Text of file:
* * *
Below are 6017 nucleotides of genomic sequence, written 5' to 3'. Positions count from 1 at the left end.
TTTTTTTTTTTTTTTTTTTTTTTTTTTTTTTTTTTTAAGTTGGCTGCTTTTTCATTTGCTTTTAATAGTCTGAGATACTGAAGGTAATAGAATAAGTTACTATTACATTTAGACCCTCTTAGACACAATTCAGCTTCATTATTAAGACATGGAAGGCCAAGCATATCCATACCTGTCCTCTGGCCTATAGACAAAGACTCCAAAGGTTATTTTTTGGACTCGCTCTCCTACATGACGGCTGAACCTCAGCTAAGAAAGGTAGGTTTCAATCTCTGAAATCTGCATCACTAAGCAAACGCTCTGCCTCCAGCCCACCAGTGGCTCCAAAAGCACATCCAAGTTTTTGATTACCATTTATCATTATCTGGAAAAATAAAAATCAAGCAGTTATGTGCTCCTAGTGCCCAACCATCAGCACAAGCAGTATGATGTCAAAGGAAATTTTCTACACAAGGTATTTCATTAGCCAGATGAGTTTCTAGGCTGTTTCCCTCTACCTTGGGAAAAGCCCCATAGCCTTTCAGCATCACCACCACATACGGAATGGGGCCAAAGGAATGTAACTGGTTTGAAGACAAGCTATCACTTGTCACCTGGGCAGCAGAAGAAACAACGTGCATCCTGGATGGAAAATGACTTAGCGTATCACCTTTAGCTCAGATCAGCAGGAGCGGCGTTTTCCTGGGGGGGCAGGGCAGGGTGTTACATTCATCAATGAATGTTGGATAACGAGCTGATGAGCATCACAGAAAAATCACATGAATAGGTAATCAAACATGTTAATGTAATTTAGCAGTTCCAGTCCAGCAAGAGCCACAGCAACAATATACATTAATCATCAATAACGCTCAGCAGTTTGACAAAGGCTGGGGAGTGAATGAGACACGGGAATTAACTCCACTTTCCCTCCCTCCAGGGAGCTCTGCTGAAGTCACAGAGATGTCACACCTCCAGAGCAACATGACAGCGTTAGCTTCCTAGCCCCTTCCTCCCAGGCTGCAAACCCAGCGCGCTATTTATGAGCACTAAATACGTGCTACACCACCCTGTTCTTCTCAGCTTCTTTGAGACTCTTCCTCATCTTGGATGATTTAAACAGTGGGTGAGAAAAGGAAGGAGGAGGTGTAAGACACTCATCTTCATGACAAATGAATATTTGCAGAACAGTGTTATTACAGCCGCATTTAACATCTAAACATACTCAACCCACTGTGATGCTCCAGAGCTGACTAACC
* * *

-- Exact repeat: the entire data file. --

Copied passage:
Below are 6017 nucleotides of genomic sequence, written 5' to 3'. Positions count from 1 at the left end.
TTTTTTTTTTTTTTTTTTTTTTTTTTTTTTTTTTTTAAGTTGGCTGCTTTTTCATTTGCTTTTAATAGTCTGAGATACTGAAGGTAATAGAATAAGTTACTATTACATTTAGACCCTCTTAGACACAATTCAGCTTCATTATTAAGACATGGAAGGCCAAGCATATCCATACCTGTCCTCTGGCCTATAGACAAAGACTCCAAAGGTTATTTTTTGGACTCGCTCTCCTACATGACGGCTGAACCTCAGCTAAGAAAGGTAGGTTTCAATCTCTGAAATCTGCATCACTAAGCAAACGCTCTGCCTCCAGCCCACCAGTGGCTCCAAAAGCACATCCAAGTTTTTGATTACCATTTATCATTATCTGGAAAAATAAAAATCAAGCAGTTATGTGCTCCTAGTGCCCAACCATCAGCACAAGCAGTATGATGTCAAAGGAAATTTTCTACACAAGGTATTTCATTAGCCAGATGAGTTTCTAGGCTGTTTCCCTCTACCTTGGGAAAAGCCCCATAGCCTTTCAGCATCACCACCACATACGGAATGGGGCCAAAGGAATGTAACTGGTTTGAAGACAAGCTATCACTTGTCACCTGGGCAGCAGAAGAAACAACGTGCATCCTGGATGGAAAATGACTTAGCGTATCACCTTTAGCTCAGATCAGCAGGAGCGGCGTTTTCCTGGGGGGGCAGGGCAGGGTGTTACATTCATCAATGAATGTTGGATAACGAGCTGATGAGCATCACAGAAAAATCACATGAATAGGTAATCAAACATGTTAATGTAATTTAGCAGTTCCAGTCCAGCAAGAGCCACAGCAACAATATACATTAATCATCAATAACGCTCAGCAGTTTGACAAAGGCTGGGGAGTGAATGAGACACGGGAATTAACTCCACTTTCCCTCCCTCCAGGGAGCTCTGCTGAAGTCACAGAGATGTCACACCTCCAGAGCAACATGACAGCGTTAGCTTCCTAGCCCCTTCCTCCCAGGCTGCAAACCCAGCGCGCTATTTATGAGCACTAAATACGTGCTACACCACCCTGTTCTTCTCAGCTTCTTTGAGACTCTTCCTCATCTTGGATGATTTAAACAGTGGGTGAGAAAAGGAAGGAGGAGGTGTAAGACACTCATCTTCATGACAAATGAATATTTGCAGAACAGTGTTATTACAGCCGCATTTAACATCTAAACATACTCAACCCACTGTGATGCTCCAGAGCTGACTAACC